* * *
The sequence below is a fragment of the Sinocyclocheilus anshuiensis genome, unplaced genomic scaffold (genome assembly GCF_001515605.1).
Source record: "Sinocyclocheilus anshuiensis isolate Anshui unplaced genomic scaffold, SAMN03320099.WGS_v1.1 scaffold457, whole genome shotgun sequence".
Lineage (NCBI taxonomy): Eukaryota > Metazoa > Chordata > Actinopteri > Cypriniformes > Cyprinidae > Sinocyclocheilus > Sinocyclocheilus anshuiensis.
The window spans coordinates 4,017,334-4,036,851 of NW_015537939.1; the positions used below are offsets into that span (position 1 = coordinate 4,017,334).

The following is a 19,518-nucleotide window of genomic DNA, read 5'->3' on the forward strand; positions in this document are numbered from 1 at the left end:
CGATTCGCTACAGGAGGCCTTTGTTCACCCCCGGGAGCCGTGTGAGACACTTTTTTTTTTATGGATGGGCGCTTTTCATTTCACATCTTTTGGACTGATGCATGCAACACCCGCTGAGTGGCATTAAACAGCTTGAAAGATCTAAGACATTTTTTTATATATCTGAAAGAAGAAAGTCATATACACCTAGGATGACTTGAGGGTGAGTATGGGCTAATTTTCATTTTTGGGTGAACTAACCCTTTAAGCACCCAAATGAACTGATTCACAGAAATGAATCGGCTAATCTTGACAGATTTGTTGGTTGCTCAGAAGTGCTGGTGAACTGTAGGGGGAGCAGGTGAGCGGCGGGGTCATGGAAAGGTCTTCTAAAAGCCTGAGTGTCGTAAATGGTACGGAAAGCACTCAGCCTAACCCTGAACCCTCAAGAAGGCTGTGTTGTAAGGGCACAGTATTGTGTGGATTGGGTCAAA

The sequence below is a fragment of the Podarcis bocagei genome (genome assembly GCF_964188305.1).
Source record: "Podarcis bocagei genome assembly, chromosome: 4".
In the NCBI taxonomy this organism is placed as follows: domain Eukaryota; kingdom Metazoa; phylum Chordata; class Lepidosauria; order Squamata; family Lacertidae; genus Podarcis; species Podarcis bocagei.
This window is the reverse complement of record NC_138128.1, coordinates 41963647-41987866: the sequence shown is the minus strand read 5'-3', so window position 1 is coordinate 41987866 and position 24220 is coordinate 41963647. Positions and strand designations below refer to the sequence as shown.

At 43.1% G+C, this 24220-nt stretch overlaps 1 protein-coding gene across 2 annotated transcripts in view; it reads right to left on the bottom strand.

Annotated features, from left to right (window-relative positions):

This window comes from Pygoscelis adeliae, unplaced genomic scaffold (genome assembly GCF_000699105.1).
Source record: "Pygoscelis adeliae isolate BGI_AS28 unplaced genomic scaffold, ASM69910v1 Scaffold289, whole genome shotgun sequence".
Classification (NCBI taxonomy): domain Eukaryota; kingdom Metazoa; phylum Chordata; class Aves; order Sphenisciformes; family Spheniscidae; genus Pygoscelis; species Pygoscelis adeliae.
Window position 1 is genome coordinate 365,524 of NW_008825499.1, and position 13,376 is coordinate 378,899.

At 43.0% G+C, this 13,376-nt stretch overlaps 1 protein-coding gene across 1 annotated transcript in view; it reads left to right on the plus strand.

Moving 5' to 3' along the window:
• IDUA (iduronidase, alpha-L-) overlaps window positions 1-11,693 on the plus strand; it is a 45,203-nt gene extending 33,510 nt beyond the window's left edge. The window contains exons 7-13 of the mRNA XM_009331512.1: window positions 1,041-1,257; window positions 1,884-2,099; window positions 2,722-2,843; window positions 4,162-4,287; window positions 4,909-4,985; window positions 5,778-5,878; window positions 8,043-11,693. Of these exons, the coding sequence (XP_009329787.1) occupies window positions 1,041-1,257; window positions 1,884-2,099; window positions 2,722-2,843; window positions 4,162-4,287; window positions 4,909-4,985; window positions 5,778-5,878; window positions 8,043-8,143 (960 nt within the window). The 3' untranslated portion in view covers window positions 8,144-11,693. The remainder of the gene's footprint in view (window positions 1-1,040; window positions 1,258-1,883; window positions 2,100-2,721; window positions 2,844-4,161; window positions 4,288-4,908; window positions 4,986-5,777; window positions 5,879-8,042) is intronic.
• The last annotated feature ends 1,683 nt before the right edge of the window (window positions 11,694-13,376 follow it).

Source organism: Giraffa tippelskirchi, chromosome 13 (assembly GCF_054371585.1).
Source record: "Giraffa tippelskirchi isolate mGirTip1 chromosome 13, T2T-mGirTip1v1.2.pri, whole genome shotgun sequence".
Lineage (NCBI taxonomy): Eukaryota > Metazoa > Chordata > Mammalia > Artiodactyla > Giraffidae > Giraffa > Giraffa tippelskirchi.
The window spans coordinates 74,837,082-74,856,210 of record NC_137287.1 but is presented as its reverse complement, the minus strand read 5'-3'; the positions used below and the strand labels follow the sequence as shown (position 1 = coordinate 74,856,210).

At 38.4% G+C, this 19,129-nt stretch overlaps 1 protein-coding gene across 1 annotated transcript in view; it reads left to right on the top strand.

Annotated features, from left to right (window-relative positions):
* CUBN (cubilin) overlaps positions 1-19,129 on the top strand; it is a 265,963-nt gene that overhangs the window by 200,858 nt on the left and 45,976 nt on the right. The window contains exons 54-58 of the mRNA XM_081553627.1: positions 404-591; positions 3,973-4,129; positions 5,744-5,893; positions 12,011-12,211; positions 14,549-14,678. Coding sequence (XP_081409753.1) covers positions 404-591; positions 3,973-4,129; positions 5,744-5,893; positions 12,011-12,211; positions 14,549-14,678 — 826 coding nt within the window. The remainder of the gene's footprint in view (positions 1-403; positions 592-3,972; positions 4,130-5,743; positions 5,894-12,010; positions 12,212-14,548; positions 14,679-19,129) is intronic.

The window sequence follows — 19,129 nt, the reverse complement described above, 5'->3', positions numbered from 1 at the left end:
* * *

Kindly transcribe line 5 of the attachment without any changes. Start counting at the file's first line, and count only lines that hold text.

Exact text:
The following is a 19,518-nucleotide window of genomic DNA, read 5'->3' on the forward strand; positions in this document are numbered from 1 at the left end: